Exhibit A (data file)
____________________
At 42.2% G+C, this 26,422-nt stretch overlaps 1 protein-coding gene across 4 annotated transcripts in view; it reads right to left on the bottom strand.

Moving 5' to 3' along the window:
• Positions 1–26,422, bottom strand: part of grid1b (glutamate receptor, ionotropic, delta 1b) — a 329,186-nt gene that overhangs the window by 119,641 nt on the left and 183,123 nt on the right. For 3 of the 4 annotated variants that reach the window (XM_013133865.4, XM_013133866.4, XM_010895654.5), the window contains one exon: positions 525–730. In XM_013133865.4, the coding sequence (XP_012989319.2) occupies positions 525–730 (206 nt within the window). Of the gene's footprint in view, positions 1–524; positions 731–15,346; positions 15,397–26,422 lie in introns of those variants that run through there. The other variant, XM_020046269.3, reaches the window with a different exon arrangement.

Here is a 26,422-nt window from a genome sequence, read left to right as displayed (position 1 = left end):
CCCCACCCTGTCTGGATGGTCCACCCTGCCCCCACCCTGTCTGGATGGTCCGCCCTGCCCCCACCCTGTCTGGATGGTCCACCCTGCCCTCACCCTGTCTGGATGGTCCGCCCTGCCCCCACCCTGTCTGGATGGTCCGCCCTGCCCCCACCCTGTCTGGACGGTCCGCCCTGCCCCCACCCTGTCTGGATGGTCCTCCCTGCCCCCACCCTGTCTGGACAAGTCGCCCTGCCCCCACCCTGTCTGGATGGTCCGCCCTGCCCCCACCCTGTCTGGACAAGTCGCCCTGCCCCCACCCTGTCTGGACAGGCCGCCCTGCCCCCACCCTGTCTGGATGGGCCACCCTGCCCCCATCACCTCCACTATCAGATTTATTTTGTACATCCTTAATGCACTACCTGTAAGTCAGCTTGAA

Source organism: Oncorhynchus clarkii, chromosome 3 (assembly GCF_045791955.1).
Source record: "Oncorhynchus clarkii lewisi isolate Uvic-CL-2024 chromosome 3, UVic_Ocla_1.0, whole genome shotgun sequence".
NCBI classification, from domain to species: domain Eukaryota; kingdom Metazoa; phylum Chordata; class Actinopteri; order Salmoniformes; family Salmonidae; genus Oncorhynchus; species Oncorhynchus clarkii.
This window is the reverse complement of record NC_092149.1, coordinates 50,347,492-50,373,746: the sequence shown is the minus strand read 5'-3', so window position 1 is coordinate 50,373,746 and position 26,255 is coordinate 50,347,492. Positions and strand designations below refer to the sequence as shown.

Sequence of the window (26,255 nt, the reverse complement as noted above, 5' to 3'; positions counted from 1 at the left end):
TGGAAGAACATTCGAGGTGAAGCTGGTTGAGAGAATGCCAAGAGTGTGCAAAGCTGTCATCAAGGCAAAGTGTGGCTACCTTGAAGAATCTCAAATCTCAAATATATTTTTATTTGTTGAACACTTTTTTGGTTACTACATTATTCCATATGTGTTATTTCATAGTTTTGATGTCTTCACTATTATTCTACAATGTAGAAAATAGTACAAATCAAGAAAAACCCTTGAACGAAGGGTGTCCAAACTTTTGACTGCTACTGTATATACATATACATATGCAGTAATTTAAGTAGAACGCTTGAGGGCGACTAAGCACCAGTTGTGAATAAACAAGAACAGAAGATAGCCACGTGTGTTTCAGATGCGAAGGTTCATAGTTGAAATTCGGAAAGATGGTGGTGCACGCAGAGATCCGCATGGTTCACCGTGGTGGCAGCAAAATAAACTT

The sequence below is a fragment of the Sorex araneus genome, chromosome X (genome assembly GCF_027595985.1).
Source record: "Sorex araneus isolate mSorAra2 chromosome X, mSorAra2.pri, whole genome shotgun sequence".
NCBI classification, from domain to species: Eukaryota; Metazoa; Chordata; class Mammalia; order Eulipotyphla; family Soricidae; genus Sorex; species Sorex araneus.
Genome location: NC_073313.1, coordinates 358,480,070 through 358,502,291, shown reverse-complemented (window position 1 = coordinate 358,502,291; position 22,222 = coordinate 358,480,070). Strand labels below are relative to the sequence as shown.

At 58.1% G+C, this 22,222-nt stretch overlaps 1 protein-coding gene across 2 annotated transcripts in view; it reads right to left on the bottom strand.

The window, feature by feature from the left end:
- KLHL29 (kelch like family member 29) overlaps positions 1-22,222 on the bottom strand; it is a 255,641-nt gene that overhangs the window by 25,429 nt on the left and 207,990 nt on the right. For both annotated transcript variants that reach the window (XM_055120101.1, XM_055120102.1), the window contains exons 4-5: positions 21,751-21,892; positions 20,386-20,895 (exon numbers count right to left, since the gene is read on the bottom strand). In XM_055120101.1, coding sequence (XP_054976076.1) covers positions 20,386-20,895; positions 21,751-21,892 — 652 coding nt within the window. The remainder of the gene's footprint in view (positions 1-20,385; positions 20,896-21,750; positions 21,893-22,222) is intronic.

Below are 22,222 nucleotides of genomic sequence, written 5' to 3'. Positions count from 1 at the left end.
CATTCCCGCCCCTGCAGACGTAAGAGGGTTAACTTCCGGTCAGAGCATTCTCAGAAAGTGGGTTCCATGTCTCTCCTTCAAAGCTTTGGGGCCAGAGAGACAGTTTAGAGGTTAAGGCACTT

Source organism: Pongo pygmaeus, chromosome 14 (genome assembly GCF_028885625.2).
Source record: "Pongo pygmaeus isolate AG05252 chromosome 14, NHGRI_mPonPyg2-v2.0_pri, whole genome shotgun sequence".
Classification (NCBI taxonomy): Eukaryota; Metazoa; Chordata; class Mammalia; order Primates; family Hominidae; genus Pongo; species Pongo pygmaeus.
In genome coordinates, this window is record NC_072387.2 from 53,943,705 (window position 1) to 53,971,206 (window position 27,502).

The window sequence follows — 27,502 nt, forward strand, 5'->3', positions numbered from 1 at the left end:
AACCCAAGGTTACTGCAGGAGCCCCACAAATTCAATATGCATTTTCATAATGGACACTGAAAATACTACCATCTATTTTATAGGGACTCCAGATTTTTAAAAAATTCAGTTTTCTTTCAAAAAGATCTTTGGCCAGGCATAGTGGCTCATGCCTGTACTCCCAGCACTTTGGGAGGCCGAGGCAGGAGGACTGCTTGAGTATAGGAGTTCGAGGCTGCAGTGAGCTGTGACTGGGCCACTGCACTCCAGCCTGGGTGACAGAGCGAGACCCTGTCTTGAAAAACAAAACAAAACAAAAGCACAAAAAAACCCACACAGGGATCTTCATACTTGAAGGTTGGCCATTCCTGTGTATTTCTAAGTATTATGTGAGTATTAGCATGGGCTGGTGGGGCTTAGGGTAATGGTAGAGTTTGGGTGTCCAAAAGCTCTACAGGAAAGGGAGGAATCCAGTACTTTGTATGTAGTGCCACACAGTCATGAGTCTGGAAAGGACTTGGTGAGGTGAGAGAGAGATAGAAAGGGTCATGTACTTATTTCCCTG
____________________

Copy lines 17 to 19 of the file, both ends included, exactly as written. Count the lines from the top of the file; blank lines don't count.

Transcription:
The window, feature by feature from the left end:
- KLHL29 (kelch like family member 29) overlaps positions 1-22,222 on the bottom strand; it is a 255,641-nt gene that overhangs the window by 25,429 nt on the left and 207,990 nt on the right. For both annotated transcript variants that reach the window (XM_055120101.1, XM_055120102.1), the window contains exons 4-5: positions 21,751-21,892; positions 20,386-20,895 (exon numbers count right to left, since the gene is read on the bottom strand). In XM_055120101.1, coding sequence (XP_054976076.1) covers positions 20,386-20,895; positions 21,751-21,892 — 652 coding nt within the window. The remainder of the gene's footprint in view (positions 1-20,385; positions 20,896-21,750; positions 21,893-22,222) is intronic.

Below are 22,222 nucleotides of genomic sequence, written 5' to 3'. Positions count from 1 at the left end.